Green tea is the nonoxidized, unfermented product of the leaves from the evergreen plant, Camellia sinensis. It is made up of catechins, the most abundant of which is Epigallocatechin Gallate (EGCG). It is believed that EGCG is responsible for the vast array of presumed health benefits green tea possesses, such as the prevention of cancer and cardiovascular disease. Several studies have reported that EGCG may also have a protective effect against HIV infection.
Kuzushige Kawai, MD, and colleagues from the University of Tokyo demonstrated in laboratory studies that EGCG blocked the binding of HIV envelope glycoprotein to human CD4 molecules on human T cells. The CD4 molecule acts as a binding target for HIV vesicles and plays an important role in the aggressive infection process.
Researchers found that EGCG showed a strong affinity for the CD4 molecule, and by binding them, could effectively prevent the binding of the HIV glycoprotein envelope. These findings open new doors for the clinical application of EGCG as a new anti-HIV drug.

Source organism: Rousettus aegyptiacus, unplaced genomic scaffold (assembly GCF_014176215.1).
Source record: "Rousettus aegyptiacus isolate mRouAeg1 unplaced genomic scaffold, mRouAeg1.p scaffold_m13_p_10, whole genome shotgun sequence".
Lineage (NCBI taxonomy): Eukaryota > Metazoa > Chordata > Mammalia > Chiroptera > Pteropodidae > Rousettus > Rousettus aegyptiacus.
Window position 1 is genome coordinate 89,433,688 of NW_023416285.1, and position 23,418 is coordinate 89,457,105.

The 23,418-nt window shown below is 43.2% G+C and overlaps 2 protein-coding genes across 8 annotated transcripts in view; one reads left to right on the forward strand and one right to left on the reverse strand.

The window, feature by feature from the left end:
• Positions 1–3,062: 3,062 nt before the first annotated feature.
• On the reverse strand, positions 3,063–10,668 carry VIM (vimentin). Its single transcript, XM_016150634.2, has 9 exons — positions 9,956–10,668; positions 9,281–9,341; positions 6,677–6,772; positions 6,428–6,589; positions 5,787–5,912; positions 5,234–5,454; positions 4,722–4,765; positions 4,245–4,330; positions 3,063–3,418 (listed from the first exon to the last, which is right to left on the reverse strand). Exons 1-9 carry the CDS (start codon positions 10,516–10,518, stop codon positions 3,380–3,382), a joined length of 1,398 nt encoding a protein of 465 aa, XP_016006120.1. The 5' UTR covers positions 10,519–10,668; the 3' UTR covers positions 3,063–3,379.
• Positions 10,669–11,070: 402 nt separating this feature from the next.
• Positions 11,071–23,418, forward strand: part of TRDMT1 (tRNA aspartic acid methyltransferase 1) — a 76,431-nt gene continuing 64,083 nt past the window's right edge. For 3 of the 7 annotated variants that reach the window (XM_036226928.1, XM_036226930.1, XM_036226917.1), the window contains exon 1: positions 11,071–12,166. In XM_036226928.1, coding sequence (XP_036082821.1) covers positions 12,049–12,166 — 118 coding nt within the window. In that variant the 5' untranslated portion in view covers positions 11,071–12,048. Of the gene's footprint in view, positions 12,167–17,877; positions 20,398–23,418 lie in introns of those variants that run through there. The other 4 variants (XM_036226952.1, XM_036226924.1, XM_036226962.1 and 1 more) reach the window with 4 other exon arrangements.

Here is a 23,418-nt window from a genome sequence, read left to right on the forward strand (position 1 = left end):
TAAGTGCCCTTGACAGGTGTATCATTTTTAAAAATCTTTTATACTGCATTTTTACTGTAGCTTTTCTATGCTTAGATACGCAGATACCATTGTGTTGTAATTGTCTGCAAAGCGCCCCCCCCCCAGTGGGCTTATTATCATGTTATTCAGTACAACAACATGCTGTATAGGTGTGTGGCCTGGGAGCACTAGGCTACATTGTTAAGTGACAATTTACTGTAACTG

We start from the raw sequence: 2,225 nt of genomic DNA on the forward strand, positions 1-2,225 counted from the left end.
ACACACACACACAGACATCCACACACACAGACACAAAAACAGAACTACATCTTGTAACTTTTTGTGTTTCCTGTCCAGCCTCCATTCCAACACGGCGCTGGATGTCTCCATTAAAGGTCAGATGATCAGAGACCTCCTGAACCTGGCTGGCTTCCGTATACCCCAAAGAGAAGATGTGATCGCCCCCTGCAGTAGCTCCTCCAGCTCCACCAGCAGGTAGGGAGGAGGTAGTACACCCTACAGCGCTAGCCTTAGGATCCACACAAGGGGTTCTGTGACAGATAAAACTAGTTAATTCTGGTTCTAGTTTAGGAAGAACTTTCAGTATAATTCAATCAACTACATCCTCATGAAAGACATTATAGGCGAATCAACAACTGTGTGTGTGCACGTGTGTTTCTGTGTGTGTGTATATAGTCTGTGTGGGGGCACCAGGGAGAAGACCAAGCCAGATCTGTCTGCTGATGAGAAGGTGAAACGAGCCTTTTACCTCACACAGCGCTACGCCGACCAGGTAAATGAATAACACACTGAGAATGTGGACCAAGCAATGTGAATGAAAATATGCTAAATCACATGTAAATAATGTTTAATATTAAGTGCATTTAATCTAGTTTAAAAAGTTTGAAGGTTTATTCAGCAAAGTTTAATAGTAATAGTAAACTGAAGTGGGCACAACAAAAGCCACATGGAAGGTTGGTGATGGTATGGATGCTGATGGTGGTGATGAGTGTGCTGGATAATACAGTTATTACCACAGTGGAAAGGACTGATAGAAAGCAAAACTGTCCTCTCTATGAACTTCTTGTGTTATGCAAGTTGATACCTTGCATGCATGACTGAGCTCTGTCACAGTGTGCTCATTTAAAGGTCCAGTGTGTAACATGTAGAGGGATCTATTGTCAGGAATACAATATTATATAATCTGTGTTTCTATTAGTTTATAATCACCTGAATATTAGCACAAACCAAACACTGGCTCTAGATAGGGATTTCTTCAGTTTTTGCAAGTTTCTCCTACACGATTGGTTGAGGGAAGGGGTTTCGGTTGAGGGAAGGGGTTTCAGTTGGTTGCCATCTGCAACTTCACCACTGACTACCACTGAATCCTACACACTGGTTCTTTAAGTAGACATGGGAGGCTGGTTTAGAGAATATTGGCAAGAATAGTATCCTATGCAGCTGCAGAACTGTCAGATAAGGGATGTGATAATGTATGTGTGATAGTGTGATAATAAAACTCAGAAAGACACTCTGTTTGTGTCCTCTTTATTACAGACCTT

Further research into the potential preventative effects of the green tea catechin EGCG on HIV infection is being conducted by researchers at the National Center for Macromolecular Imaging at Baylor College of Medicine, Houston, Texas, and the Department of Molecular Biology and Biotechnology at the University of Sheffield, Sheffield, England. In an editorial accompanying the Kawai study, William T. Shearer, MD, PhD, FAAAAI, and colleagues from Baylor report on the use of advanced computer programs to better define the nature and power of the binding effects of
Contact: John Gardner
American Academy of Allergy, Asthma & Immunology